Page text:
The Grasses are Alive and Teeming with Wildlife

| 7/11/2016 9:43:00 AM

Tags: spiders, snakes, insects, fireflies, prairie, wildlife habitat, natural landscaping, environmental policy, city planning, native grasses, backyards, outdoor living, Blythe Pelham, Ohio,

Collection of grass inhabitants

For more information on natural landscaping and municipal ordinance compliance, read this previous blog post

I can tell you very distinctly how much better it feels to be doing away with my beautiful long grasses this year versus 2 years ago, because I feel it so deeply in my heart and soul. While I still heartily hope for a time when my grasses can stand tall and wave freely in the breeze, I am glad to have had a chance to move more slowly and deliberately without the physical assault of mowing.

On one level, it feels good to be proceeding intentionally with as much purpose and choice as I can muster given a leisurely 5 weeks of action. The hurry-up-to-comply in less than 2 weeks that we had to endure last time kept both my husband and me in a state of fear and anxiety. My mistake then was in actually assuming that presenting the Council with my ideas and vision would seem reasonable enough for them to be persuaded. Because we know the process this go-round, I chose to give my outdoor family members their best chance of survival.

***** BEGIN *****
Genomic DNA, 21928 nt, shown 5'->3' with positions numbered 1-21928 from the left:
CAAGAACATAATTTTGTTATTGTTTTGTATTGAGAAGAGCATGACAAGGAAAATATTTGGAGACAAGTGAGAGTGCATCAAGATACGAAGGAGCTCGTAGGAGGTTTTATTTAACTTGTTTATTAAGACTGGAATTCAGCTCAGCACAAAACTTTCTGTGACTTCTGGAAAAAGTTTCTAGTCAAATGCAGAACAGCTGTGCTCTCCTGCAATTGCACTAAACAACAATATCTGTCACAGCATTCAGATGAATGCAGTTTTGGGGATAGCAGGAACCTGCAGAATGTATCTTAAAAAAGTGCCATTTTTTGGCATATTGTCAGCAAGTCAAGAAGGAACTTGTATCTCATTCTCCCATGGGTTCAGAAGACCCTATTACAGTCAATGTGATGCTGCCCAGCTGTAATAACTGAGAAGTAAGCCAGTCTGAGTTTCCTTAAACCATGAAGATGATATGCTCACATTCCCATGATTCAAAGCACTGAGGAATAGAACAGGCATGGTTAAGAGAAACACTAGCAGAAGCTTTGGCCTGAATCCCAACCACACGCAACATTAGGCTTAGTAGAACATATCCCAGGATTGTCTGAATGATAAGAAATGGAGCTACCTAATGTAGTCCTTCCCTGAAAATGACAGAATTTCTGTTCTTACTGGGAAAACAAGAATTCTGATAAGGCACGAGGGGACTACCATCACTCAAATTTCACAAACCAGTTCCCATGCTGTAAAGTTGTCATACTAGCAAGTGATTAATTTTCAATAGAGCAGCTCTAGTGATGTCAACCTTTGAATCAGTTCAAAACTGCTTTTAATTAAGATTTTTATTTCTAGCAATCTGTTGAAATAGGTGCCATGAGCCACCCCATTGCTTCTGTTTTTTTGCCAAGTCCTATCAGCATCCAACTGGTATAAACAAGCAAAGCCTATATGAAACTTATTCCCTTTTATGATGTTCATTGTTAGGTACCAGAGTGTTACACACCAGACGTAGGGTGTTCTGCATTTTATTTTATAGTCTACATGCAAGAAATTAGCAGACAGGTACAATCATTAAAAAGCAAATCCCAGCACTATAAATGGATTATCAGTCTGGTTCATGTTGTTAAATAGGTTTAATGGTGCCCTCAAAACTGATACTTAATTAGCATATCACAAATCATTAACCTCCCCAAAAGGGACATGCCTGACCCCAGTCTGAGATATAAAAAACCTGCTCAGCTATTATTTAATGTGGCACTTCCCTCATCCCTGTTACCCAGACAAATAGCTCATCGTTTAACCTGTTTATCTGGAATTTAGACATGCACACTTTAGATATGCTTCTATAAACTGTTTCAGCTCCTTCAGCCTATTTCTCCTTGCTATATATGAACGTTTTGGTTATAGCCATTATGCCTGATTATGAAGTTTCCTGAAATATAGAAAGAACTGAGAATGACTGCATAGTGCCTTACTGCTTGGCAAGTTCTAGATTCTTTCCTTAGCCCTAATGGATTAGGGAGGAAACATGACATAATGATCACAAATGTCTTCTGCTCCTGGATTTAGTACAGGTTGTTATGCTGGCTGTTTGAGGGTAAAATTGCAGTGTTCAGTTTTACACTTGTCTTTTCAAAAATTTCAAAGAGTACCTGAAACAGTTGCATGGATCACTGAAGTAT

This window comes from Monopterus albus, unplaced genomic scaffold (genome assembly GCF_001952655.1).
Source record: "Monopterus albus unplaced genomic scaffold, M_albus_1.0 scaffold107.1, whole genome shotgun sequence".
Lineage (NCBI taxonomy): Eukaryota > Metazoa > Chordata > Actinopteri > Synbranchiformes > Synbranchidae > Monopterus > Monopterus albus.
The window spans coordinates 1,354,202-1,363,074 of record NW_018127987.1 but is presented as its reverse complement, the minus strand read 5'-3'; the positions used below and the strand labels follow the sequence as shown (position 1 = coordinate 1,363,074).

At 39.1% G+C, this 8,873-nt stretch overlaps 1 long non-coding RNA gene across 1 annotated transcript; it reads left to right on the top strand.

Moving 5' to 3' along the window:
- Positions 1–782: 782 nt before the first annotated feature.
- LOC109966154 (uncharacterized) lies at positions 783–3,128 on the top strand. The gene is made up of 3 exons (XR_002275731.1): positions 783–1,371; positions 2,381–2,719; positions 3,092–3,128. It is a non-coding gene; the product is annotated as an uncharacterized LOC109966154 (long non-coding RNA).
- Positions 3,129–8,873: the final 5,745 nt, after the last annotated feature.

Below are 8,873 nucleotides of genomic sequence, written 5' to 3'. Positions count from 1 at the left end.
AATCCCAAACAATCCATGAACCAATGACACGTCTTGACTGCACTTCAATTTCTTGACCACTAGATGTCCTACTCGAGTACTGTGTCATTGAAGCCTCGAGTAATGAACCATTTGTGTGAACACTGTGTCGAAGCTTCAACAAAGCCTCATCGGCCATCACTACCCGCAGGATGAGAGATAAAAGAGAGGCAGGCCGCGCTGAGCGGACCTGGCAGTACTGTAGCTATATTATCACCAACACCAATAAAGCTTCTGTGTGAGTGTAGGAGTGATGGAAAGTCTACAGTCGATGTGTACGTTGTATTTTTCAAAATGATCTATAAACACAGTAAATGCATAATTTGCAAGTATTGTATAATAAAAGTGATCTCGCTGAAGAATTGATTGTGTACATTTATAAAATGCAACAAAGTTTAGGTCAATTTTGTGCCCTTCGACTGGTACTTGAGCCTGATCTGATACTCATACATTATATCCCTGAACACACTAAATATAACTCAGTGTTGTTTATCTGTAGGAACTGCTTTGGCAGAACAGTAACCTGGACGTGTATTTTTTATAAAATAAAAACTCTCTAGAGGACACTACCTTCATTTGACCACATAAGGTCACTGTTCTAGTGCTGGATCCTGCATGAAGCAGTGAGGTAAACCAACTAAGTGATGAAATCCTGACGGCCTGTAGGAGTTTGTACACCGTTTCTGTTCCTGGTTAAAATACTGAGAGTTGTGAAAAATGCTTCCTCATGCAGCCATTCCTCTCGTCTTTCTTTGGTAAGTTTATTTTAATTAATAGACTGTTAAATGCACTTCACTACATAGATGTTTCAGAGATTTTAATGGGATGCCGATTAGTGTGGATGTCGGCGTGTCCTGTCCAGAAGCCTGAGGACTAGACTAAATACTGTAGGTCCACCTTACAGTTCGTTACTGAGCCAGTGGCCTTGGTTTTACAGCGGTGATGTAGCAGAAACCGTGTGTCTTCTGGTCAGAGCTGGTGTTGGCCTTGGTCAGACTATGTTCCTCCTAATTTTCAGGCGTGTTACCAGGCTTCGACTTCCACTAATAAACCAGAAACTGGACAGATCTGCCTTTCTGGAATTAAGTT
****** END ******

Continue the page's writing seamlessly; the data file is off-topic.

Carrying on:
Truly the deepest and most important piece to me as we worked toward compliance this year has to do with the thousands of critters I hoped not to kill as I significantly altered their habitats. I cannot begin to tell you how much better I felt as I crept along, sending all the hopes and energies I could muster for my wildlife to scurry off to safety. I spoke both silently and aloud as so many wee ones scrambled across the cardboard I laid down upon the life-giving grasses.

The photos above show just a hint of the diversity and variety of wildlife living in my mini meadows. Most of our cohabitants move much more quickly than my camera or I can function, so I apologize for the limited collection. I witnessed hundreds of critters during this process and I have no doubt that there were countless others far more interested in hiding than becoming an easy-pickings bird meal atop the plain brown surface covering their former homes.

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